, Volume 173, Issue 5, pp 509-517

Similarity in multilegged locomotion: Bouncing like a monopode

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Abstract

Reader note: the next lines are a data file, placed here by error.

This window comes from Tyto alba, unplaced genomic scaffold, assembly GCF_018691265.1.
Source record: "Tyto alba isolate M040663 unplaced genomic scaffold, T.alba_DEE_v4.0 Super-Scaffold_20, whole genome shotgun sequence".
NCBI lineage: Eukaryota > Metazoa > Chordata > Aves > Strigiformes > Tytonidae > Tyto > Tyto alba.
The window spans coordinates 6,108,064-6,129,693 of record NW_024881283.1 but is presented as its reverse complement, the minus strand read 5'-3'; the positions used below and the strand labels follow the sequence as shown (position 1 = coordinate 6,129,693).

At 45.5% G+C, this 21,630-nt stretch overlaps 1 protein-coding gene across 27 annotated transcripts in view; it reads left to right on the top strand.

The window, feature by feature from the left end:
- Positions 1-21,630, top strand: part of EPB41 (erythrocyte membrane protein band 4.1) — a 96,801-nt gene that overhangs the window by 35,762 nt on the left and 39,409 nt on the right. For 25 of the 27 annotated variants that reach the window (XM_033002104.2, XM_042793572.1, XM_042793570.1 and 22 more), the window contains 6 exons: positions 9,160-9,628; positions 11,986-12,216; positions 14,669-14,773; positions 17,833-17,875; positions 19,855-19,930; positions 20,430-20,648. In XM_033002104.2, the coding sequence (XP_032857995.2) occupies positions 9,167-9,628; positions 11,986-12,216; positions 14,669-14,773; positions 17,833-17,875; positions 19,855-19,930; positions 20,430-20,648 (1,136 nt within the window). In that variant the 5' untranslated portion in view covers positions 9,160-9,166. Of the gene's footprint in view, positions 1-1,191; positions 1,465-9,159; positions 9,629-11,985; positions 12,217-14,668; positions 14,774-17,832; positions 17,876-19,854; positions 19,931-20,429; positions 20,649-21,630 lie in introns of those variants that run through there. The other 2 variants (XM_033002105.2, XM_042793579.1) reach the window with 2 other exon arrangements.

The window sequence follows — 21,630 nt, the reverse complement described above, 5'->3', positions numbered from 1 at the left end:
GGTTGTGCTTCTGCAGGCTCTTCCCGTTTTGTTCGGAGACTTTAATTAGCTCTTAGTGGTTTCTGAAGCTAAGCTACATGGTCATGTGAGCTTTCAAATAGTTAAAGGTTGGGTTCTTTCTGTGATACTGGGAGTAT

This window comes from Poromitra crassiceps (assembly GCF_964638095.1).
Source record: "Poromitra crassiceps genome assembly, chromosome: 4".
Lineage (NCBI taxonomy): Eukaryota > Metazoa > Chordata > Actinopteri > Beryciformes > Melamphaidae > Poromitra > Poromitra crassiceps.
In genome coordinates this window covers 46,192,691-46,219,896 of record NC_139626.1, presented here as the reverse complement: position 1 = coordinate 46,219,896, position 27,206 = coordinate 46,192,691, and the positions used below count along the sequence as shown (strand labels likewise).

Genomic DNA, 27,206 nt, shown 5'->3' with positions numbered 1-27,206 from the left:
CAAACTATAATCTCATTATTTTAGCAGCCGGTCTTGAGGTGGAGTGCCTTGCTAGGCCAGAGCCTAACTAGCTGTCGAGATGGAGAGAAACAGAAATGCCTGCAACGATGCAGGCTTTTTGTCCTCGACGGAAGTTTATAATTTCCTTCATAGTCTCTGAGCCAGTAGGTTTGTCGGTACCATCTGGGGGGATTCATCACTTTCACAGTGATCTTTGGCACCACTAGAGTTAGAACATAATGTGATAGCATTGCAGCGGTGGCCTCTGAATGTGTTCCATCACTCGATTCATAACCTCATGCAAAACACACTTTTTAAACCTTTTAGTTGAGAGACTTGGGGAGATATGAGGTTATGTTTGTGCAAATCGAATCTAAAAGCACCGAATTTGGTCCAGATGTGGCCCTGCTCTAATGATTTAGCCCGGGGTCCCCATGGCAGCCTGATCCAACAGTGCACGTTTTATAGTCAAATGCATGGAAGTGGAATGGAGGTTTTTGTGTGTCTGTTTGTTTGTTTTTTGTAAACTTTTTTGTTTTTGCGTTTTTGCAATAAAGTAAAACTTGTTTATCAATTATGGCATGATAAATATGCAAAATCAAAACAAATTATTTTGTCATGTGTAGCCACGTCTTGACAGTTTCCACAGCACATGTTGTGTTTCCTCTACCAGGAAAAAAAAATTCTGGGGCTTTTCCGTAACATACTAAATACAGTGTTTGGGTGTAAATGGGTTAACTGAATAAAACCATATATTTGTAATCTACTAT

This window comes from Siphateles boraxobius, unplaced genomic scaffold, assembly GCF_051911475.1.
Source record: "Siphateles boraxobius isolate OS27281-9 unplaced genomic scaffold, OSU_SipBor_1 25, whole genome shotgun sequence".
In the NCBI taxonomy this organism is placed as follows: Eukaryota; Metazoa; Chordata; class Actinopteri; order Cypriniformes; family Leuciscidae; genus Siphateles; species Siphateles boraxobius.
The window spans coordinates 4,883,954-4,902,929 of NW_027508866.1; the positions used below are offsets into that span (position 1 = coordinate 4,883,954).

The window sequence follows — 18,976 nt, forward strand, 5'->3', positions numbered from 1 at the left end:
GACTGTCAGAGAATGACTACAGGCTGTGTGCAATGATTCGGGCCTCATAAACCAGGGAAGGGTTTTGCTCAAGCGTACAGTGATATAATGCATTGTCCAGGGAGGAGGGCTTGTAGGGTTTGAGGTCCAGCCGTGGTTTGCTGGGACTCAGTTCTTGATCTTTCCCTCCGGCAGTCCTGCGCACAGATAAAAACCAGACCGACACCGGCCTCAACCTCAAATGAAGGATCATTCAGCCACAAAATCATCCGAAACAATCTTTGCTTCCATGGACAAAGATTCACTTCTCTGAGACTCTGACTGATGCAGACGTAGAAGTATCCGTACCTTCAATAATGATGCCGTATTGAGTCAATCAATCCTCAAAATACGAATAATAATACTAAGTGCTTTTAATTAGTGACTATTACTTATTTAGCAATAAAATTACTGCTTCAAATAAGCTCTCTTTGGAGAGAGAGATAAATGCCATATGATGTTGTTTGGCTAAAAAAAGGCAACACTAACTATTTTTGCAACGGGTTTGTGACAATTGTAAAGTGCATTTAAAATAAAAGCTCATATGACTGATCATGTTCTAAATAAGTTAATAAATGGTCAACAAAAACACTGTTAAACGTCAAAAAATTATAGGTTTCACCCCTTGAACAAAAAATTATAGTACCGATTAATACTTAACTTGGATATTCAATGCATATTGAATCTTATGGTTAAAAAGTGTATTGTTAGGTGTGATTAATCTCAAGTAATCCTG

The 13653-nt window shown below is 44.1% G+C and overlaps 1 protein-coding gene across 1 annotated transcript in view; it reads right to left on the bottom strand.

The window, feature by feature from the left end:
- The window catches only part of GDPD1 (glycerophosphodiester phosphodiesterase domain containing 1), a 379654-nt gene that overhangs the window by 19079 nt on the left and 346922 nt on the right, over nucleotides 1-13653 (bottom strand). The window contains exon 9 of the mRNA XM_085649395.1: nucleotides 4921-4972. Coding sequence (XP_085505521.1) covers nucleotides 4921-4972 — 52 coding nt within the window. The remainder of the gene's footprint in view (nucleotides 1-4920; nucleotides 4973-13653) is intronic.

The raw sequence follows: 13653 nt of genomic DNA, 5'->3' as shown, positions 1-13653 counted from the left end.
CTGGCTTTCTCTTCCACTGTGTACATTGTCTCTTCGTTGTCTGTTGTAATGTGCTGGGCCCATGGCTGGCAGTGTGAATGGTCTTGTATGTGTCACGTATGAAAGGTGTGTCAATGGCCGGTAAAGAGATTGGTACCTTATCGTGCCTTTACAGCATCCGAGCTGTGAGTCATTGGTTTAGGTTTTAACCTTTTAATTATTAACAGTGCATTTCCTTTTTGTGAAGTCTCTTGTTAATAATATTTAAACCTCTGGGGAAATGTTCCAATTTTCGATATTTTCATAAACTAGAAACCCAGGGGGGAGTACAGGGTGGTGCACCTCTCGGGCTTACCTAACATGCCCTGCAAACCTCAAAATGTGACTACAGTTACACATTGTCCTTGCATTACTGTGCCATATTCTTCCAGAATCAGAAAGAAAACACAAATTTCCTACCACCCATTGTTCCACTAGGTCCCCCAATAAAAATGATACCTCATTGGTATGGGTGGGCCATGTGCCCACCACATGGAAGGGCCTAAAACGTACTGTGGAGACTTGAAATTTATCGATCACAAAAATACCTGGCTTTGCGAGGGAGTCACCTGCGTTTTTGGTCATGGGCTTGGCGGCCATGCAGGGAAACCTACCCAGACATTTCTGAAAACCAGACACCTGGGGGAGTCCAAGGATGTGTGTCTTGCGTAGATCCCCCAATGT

Despite impressive variation in leg number, length, position and type of skeleton, similarities of legged, pedestrian locomotion exist in energetics, gait, stride frequency and ground-reaction force. Analysis of data available in the literature showed that a bouncing, spring-mass, monopode model can approximate the energetics and dynamics of trotting, running, and hopping in animals as diverse as cockroaches, quail and kangaroos. From an animal's mechanical-energy fluctuation and ground-reaction force, we calculated the compression of a virtual monopode's leg and its stiffness. Comparison of dimensionless parameters revealed that locomotor dynamics depend on gait and leg number and not on body mass. Relative stiffness per leg was similar for all animals and appears to be a very conservative quantity in the design of legged locomotor systems. Differences in the general dynamics of gait are based largely on the number of legs acting simultaneously to determine the total stiffness of the system. Four- and six-legged trotters had a greater whole body stiffness than two-legged runners operating their systems at about the same relative speed. The greater whole body stiffness in trotters resulted in a smaller compression of the virtual leg and a higher natural frequency and stride frequency.